The success of our expedition and having had no dive related incidents can be attributed to many factors, but four stand out as most prominent: (1) Our equipment was in top shape; (2) We used proven computer generated tables to validate our decompression schedules; (3) Through our training and experience we have learnt to identify our risks and not to push beyond our levels of experience; (4) Well organized logistics and a committed team.
Equipment: We all dived on rebreathers designed and manufactured by AP Diving. AP Diving was also responsible for the life support system on James Cameron’s diving vessel on his recent seven hour journey to the deepest part of the ocean.
All dives were planned with V-Planner developed by Ross Hemingway at HHS Software. Two of the team used the Inspiration Rebreather with computer generated tables (V-Planner) and three of the team used the Vision rebreather with on-board decompression computer. V-Planner tables were used as validation of the dive computer settings.
What is next?
The attraction of the history around these WW2 wrecks is very addictive and learning about the people that lived the history can be very inspiring. These are real life relics of the world’s history, and unfortunately these relics are deteriorating day by day as corrosion and nature claims it back.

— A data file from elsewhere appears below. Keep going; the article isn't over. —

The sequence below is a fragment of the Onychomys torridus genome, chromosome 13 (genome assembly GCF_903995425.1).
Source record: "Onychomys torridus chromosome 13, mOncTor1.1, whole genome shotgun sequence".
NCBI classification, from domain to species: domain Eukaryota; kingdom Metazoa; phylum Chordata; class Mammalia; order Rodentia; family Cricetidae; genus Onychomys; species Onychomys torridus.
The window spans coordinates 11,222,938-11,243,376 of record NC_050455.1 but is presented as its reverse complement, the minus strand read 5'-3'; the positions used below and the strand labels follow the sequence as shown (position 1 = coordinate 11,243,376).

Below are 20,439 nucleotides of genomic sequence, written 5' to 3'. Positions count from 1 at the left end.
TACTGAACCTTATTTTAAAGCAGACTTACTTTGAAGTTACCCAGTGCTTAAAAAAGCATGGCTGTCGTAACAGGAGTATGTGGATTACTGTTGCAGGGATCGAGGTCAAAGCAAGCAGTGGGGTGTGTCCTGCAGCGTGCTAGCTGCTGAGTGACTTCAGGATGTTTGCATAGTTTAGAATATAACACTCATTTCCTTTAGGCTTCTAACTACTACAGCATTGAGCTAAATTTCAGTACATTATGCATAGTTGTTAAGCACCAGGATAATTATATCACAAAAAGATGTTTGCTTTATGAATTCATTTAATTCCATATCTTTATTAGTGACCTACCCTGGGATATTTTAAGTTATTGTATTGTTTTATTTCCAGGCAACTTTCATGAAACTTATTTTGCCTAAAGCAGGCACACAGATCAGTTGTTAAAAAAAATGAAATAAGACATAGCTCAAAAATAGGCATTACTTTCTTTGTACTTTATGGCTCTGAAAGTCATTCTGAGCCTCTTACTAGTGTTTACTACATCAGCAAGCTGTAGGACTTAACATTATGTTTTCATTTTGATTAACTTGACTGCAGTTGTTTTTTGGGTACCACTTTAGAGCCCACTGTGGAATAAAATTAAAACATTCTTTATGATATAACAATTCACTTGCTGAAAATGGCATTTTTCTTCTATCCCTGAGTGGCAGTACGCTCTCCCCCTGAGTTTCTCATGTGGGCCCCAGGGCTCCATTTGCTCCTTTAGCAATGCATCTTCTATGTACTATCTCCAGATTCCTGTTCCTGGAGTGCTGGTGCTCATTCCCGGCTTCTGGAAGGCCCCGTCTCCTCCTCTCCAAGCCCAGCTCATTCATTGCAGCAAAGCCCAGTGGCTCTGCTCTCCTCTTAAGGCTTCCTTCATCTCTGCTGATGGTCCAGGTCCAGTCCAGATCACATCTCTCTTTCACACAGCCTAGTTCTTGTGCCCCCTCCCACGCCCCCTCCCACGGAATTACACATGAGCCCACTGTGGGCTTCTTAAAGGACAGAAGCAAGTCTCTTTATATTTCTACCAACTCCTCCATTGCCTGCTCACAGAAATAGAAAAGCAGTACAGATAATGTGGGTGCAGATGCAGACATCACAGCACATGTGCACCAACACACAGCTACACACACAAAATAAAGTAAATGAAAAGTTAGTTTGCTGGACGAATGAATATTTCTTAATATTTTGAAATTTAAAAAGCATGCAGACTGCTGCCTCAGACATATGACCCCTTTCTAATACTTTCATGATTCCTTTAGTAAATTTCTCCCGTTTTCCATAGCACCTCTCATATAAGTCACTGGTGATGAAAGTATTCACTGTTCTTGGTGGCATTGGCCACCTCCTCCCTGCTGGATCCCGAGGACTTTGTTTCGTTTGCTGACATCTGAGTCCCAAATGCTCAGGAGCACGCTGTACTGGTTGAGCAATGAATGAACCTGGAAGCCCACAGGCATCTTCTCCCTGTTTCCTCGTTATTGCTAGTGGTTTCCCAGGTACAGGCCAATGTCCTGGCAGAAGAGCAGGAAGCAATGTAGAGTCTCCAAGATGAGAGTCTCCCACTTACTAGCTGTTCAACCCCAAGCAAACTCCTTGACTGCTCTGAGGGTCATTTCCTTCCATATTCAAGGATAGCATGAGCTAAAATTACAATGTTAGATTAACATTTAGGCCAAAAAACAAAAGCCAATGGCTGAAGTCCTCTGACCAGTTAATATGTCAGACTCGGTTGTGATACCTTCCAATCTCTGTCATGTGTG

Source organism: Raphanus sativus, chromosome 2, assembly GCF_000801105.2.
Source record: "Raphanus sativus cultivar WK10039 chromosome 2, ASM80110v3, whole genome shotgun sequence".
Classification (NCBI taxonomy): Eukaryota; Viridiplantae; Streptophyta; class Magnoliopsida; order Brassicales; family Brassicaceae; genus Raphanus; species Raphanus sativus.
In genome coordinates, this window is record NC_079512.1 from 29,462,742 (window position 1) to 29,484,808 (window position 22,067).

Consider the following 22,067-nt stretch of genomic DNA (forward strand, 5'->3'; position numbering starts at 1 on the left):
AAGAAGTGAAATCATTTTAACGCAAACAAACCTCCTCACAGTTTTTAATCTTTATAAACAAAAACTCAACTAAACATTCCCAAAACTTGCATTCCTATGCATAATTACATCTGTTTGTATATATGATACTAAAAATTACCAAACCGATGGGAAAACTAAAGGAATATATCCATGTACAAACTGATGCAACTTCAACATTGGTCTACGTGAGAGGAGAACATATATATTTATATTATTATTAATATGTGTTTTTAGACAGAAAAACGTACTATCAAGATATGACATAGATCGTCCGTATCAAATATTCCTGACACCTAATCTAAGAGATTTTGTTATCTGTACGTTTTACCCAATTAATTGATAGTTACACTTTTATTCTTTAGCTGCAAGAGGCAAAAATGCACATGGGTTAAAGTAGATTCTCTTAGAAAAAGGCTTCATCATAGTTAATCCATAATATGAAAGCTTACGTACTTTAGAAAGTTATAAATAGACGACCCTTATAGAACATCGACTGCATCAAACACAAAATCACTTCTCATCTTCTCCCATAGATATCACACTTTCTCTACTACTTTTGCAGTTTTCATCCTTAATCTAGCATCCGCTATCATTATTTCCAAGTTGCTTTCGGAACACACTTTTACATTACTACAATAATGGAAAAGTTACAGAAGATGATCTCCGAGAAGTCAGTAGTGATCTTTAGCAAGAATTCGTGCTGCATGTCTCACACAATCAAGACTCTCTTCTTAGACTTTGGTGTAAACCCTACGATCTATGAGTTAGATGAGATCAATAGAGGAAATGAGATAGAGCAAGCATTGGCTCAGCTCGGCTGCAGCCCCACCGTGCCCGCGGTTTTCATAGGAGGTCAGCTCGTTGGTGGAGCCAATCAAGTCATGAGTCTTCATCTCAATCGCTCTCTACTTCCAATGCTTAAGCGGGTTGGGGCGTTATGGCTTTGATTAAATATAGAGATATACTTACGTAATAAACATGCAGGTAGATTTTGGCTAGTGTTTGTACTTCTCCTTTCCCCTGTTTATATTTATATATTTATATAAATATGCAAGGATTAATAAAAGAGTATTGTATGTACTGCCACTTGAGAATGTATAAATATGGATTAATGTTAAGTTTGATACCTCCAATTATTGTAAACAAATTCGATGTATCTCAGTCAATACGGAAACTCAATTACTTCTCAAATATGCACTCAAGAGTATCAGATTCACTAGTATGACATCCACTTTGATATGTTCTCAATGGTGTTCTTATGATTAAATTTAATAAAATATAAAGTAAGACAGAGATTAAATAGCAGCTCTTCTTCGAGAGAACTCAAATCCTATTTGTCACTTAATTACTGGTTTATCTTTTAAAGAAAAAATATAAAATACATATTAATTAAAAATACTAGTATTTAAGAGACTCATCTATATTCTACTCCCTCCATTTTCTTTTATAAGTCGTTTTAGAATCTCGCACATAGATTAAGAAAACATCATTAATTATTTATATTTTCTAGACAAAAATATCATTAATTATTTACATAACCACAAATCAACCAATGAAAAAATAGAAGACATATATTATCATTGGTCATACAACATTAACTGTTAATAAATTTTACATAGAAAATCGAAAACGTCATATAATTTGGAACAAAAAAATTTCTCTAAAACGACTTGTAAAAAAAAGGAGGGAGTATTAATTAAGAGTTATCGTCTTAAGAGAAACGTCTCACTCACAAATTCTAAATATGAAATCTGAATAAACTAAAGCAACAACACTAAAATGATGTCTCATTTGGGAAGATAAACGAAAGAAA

Exploring the WW2 wrecks is not only for adrenalin junkies. On the west side of the Philippines, in Coron, a whole fleet of Japanese wrecks are at rest in waters as shallow as 15 meters (50 feet). To appreciate the history around it, you don’t always need to penetrate a wreck.
I find swimming along the deck of a wreck a gripping experience. Imagine the life of a sailor that once worked there, or perhaps witnessed the sinking of his ship, standing on that very spot.
For more information on:
• Expeditions see www.itcScuba.com/expeditions
• Diving in Cebu, see www.divescotty.com
• Diving in Coron, see www.ddivers.com
• Rebreathers, see www.apdiving.com
• V-Planner, see www.v-planner.com
• Dive training and standards, see www.tdisdi.com